In Afghanistan during OEF, day-to-day missions mainly comprised CASEVAC (casualty evacuation). Missions were short, usually just about an hour to recover and provide emergency care to wounded troops, including military working dogs. The operations tempo was intense, sometimes comprising multiple missions a day. One combat rescue officer reported that in a 120-day deployment to Afghanistan he went on more than 200 missions, which was not unusual, he added. Comparatively, many rescue operators call their current mission boring. “We’re fighting boredom here, there’s only so much training we can do,” a combat rescue officer said.
“On the other hand,” he added. “If you’re busy, it’s not a good thing.”
The rescue operators appreciate what is at stake. The fate of captured 26-year-old Jordanian F-16 pilot Lt. Muath al-Kaseasbeh, whom ISIS burned alive in a cage and published a video online of his execution, is perpetually on their minds. They know that failing to rescue a downed pilot will not doom him or her to imprisonment or torture—but to a gruesome death filmed for the world to witness.
ISIS (which the U.S. military refers to as “Daesh”) is a different kind of enemy than the Taliban. They have night-vision goggles, tanks, more sophisticated weapons, including anti-aircraft guns (AAA), and shoulder-fired surface-to-air missiles (MANPADs). ISIS fighters are also more organized and better trained.
“In Afghanistan it was just dudes with guns,” a pararescueman said. “But here it is a more formidable enemy. These guys are organized, they’re rich, and they have resources. “
The nature of this war is also different. Iraq is not currently engulfed in a countrywide insurgency. There is a front line in this war, and a clear concept of friendly versus enemy-controlled territory. In OEF and OIF the enemy was a shadowy presence that lurked everywhere. In Operation Inherent Resolve, maps in operations centers have lines defining ISIS-controlled territory.
Yet, the terrain ISIS controls is not uniform or absolute. The enemy has control over cities and urban areas, but is largely kept off roads and the empty desert spaces in between due to the inescapable, perpetual threat of U.S. and coalition airpower.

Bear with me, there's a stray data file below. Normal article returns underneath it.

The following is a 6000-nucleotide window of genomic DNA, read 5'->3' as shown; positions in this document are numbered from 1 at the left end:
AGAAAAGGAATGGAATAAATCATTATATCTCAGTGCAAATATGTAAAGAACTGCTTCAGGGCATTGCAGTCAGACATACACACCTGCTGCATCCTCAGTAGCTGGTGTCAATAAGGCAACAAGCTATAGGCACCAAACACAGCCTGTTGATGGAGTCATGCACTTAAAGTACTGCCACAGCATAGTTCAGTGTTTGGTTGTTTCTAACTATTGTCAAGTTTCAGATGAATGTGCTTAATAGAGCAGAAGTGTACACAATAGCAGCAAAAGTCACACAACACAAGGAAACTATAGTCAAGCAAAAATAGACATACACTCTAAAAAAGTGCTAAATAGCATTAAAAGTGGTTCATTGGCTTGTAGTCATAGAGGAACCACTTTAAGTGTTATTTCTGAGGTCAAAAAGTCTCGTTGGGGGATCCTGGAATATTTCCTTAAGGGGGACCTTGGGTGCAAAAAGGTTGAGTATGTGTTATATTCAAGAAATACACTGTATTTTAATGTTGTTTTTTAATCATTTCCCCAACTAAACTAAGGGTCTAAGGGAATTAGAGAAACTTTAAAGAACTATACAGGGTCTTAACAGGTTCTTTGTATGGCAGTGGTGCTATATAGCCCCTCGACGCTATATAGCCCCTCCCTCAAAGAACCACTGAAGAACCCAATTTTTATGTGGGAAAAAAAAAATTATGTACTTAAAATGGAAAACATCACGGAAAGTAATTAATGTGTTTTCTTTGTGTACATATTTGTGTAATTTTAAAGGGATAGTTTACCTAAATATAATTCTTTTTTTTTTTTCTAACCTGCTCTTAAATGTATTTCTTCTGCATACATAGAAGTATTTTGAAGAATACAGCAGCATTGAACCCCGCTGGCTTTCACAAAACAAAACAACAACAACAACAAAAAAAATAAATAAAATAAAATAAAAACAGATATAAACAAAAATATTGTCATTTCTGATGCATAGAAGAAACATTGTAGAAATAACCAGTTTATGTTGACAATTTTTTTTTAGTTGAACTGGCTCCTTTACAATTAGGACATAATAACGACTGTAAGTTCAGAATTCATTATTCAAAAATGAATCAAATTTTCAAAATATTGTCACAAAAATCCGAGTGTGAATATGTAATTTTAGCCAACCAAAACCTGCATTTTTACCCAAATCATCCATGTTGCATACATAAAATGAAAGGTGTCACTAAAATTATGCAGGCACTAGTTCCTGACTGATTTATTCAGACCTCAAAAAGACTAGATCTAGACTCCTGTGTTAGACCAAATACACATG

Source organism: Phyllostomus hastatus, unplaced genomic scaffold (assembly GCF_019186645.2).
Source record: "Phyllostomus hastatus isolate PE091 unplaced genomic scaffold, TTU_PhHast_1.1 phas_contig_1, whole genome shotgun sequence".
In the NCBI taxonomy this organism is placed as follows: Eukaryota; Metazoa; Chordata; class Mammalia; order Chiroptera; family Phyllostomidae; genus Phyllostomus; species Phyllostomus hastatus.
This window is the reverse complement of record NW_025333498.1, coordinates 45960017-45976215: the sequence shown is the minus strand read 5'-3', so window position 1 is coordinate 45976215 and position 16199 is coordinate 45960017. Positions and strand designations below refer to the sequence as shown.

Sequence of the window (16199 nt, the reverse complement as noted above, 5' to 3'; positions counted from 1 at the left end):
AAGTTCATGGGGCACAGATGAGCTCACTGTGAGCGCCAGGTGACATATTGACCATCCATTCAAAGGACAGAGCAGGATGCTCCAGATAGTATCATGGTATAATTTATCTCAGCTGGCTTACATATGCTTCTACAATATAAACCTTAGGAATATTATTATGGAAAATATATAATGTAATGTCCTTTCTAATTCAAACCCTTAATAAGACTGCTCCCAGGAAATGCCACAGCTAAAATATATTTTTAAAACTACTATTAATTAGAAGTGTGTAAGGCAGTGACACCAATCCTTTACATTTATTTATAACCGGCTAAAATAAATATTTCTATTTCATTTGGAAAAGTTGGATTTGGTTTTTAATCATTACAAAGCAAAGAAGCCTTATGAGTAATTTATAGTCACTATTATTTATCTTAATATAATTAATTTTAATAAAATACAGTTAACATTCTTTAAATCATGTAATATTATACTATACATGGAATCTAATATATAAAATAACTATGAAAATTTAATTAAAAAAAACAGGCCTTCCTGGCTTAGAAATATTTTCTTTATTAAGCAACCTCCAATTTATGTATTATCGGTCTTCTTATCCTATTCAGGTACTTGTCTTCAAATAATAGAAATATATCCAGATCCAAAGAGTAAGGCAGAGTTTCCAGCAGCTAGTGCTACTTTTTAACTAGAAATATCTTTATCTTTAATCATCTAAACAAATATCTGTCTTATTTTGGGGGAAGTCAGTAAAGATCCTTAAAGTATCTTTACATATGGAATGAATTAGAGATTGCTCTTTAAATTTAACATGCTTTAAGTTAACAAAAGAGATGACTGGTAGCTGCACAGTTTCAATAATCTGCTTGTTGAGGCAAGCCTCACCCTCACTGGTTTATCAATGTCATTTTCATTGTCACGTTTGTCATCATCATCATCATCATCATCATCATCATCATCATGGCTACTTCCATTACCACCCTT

“Daesh can no longer travel using large vehicle convoys, but must now travel discretely with enough civilian traffic to conceal their movement, or risk coalition airstrikes,” a coalition spokesperson said.
The battlefield is mostly open desert and barren land. There is ample ungoverned space in which the rescue teams can loiter overhead or set down to forward position closer to where coalition warplanes are operating. The terrain also makes it difficult for ISIS to mass and deploy its forces without coalition warplanes interdicting. Therefore, ISIS is effectively pinned down in the urban areas it controls. Yet, that is about the limit of what coalition airpower can achieve without complementary ground forces. The potential for civilian casualties limits the more aggressive airstrikes in urban areas, providing (with some exceptions) ISIS fighters a sanctuary from airstrikes.
Operating in enemy controlled territory exposes the rescue teams to more risks than they might have faced in Afghanistan or during OIF. During those wars, both Iraq and Afghanistan were a patchwork of U.S. airfields, forward operating bases (FOBs) and forward area refueling points (FARPs). A rescue team was never more than about a 30-minute flight from a friendly position. Now they sometimes operate more than three hours flying time away from a friendly plot of land.
“In Afghanistan, after 14 years of war, things were really worked out,” a combat rescue officer said. “Now it feels like we’re trying to reinvent the wheel sometimes. But we don’t worry about these things. We just do what we have to do.”
Nolan Peterson, a former special operations pilot and a combat veteran of Iraq and Afghanistan, is The Daily Signal’s foreign correspondent based in Ukraine. Copyright The Daily Signal. This article was previously published on DailySignal.com
Views expressed in this article are the opinions of the author and do not necessarily reflect the views of The Epoch Times.